Under fire, media mogul Rupert Murdoch today boosted the spirits of Sun journalists, telling them that “everyone is innocent until proven otherwise”.
He also voiced his intention to launch a Sunday edition of the Sun “very soon”.
However, the fallout from the News of the World phone hacking scandal could yet prove to be more damaging than the blast itself. Rupert Murdoch is at the Sun offices in Wapping today, his modus operandi being to placate an unsettled workforce who feel victimised by the current print media witch hunt. A further five Sun journalists were arrested last week in connection with bribery allegations aimed at Police officials.
Murdoch told the newsroom: “The Sun occupies a unique and important position within News Corporation.
“I have immense respect for our heritage, your exceptional journalism and, above all, you, the talented women and men who work tirelessly every day to ensure our readers have access to such a trusted news source.”
The trust of the audience, both for the Sun and News International, is pivotal to the precarious survival of the Sun. Reports from the U.S. suggest that Murdoch would be prepared to sacrifice journalists to protect his reputation and, vicariously, his business.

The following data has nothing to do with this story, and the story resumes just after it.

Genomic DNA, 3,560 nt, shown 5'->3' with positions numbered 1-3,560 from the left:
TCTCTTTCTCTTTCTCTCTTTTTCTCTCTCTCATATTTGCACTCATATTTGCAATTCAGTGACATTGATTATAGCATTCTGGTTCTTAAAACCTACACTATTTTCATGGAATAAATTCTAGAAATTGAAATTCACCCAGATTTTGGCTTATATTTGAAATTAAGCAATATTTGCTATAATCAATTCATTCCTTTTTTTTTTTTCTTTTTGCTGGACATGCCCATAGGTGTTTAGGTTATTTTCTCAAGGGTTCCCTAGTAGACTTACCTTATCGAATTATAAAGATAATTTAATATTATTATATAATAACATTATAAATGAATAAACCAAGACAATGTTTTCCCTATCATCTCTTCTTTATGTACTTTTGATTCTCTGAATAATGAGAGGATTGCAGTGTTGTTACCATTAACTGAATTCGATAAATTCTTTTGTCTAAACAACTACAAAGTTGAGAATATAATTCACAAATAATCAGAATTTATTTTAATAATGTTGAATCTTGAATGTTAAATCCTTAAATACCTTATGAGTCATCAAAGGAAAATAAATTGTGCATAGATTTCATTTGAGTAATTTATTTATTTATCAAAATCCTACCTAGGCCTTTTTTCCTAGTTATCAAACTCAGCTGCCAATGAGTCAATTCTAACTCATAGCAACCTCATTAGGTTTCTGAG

In his memo to staff, Murdoch was adamant that the Sun‘s stance was alongside the law, not in opposition: “Illegal activities simply cannot and will not be tolerated,” He said. “Our independently chaired Management & Standards Committee, which operates outside of News International, has been instructed to cooperate with the police. We will turn over every piece of evidence we find — not just because we are obligated to but because it is the right thing to do.”
Journalists at the Sun may well be quaking in their boots at the prospect of further investigation, but Murdoch has pledged his, and News International’s, support: “We are doing everything we can to assist those who were arrested — all suspensions are hereby lifted until or whether charged and they are welcome to return to work. News Corporation will cover their legal expenses.”
This internal vindication of guilt elicited a positive response from Sun employees past and present. Former editor David Yelland said: “What a fantastic email to Sun staff from Rupert Murdoch. So many friends, so many good journalists, will be relieved.”
It is in no doubt that Murdoch’s campaign to create “an example to Fleet Street of ethical journalism” following the News Of the World scandal is severely compromised, and damage limitation would seem a priority at this stage. The intention to replace the defunct weekly with ‘The Sunday Sun’, and its as yet unknown success, could prove to be a hasty and ill-conceived maneuvere if the Sun cannot recover it’s reputation.
Main image Griszka Niewiadomski via stock.xchng